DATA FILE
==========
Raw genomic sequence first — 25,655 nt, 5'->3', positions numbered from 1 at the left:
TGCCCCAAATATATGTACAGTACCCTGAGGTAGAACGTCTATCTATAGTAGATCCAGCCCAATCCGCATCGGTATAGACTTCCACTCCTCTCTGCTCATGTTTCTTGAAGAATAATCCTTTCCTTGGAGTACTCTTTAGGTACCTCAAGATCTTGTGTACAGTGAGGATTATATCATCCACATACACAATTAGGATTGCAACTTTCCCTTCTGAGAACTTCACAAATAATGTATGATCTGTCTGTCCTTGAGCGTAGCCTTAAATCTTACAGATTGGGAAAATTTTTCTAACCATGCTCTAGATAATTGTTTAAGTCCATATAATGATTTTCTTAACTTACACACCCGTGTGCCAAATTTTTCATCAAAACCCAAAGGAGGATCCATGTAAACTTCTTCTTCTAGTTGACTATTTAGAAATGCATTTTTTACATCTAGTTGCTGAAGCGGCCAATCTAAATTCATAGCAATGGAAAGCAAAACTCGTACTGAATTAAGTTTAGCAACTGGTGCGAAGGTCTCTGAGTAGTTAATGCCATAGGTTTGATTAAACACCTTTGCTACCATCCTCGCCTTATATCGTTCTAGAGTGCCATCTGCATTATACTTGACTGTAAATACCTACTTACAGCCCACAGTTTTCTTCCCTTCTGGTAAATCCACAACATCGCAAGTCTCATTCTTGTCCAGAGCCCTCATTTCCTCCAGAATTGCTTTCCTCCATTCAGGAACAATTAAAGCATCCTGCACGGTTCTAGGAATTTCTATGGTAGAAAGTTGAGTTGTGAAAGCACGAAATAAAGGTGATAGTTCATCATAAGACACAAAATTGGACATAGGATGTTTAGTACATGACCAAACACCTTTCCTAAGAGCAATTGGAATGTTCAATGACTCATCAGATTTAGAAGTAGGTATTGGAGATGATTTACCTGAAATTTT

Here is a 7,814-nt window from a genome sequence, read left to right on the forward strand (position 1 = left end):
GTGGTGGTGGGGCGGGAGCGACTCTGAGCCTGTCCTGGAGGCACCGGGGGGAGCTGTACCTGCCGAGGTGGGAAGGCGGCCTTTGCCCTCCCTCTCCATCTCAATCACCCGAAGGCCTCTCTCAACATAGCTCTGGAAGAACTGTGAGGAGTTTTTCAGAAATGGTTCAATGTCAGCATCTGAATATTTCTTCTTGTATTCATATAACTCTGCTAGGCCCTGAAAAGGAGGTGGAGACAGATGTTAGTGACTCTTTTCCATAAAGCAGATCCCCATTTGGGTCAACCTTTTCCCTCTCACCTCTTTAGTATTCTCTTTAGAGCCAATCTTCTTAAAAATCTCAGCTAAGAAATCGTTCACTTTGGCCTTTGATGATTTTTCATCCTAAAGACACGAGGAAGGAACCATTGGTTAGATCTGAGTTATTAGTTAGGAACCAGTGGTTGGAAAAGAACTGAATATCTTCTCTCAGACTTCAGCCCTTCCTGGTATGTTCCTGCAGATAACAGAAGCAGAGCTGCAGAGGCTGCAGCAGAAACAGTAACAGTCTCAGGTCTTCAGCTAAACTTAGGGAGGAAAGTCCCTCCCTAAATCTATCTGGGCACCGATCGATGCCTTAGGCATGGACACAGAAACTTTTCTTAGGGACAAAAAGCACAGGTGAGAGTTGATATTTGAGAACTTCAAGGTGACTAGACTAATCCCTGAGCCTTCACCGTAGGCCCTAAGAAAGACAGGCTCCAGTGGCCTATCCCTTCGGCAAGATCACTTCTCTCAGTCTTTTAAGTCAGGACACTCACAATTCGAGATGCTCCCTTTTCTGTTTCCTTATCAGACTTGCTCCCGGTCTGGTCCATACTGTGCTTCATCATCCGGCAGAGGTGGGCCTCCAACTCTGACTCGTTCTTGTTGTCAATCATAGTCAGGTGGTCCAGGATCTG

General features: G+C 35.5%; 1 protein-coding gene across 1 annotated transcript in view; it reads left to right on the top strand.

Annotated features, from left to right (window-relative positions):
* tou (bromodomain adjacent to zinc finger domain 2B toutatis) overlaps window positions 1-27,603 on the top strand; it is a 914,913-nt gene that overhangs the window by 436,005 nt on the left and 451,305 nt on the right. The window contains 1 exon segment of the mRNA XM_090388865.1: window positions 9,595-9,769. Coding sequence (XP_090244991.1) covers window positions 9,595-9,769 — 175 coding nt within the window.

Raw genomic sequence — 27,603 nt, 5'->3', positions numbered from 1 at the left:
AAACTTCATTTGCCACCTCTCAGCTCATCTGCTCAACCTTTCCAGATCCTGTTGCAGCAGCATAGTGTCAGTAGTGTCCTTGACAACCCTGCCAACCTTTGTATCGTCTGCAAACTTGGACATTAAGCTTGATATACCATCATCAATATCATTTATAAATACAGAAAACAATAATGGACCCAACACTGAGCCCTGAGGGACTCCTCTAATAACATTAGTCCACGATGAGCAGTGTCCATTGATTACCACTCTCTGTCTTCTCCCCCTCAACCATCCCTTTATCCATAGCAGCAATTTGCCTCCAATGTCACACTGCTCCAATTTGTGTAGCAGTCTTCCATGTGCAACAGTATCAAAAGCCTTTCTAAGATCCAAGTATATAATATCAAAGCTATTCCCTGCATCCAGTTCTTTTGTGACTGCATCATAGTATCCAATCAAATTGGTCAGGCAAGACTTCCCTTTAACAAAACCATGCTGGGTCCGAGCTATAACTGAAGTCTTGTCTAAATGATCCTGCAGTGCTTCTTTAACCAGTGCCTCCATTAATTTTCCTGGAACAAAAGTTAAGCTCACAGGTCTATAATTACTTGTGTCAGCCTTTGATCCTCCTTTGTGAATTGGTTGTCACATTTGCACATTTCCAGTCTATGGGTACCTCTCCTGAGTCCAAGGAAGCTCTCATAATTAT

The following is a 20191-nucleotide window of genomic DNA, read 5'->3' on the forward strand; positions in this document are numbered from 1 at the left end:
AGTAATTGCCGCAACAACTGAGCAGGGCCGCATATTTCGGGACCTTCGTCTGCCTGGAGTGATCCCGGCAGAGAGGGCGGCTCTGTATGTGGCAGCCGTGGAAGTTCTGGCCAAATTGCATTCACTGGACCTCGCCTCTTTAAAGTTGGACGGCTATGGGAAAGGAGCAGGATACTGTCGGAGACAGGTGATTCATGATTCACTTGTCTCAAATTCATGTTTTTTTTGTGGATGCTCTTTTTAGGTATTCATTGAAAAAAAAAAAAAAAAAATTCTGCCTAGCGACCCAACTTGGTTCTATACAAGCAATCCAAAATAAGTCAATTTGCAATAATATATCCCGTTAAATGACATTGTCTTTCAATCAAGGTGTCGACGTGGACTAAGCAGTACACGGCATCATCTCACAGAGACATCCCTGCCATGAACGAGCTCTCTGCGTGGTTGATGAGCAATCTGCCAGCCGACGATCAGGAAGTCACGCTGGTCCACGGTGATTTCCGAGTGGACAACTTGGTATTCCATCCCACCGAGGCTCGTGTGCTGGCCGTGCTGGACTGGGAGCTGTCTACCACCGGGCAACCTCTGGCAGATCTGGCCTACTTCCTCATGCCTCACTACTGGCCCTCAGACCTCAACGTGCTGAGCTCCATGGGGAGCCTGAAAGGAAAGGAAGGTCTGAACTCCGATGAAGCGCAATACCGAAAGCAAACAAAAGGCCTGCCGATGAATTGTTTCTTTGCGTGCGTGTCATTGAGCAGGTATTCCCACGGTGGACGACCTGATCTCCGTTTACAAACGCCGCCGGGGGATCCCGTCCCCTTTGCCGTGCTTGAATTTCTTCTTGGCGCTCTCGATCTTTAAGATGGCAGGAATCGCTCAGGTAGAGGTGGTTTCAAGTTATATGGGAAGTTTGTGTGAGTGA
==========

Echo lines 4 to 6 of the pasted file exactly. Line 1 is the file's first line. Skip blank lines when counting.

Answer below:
GTGGTGGTGGGGCGGGAGCGACTCTGAGCCTGTCCTGGAGGCACCGGGGGGAGCTGTACCTGCCGAGGTGGGAAGGCGGCCTTTGCCCTCCCTCTCCATCTCAATCACCCGAAGGCCTCTCTCAACATAGCTCTGGAAGAACTGTGAGGAGTTTTTCAGAAATGGTTCAATGTCAGCATCTGAATATTTCTTCTTGTATTCATATAACTCTGCTAGGCCCTGAAAAGGAGGTGGAGACAGATGTTAGTGACTCTTTTCCATAAAGCAGATCCCCATTTGGGTCAACCTTTTCCCTCTCACCTCTTTAGTATTCTCTTTAGAGCCAATCTTCTTAAAAATCTCAGCTAAGAAATCGTTCACTTTGGCCTTTGATGATTTTTCATCCTAAAGACACGAGGAAGGAACCATTGGTTAGATCTGAGTTATTAGTTAGGAACCAGTGGTTGGAAAAGAACTGAATATCTTCTCTCAGACTTCAGCCCTTCCTGGTATGTTCCTGCAGATAACAGAAGCAGAGCTGCAGAGGCTGCAGCAGAAACAGTAACAGTCTCAGGTCTTCAGCTAAACTTAGGGAGGAAAGTCCCTCCCTAAATCTATCTGGGCACCGATCGATGCCTTAGGCATGGACACAGAAACTTTTCTTAGGGACAAAAAGCACAGGTGAGAGTTGATATTTGAGAACTTCAAGGTGACTAGACTAATCCCTGAGCCTTCACCGTAGGCCCTAAGAAAGACAGGCTCCAGTGGCCTATCCCTTCGGCAAGATCACTTCTCTCAGTCTTTTAAGTCAGGACACTCACAATTCGAGATGCTCCCTTTTCTGTTTCCTTATCAGACTTGCTCCCGGTCTGGTCCATACTGTGCTTCATCATCCGGCAGAGGTGGGCCTCCAACTCTGACTCGTTCTTGTTGTCAATCATAGTCAGGTGGTCCAGGATCTG

General features: G+C 35.5%; 1 protein-coding gene across 1 annotated transcript in view; it reads left to right on the top strand.

Annotated features, from left to right (window-relative positions):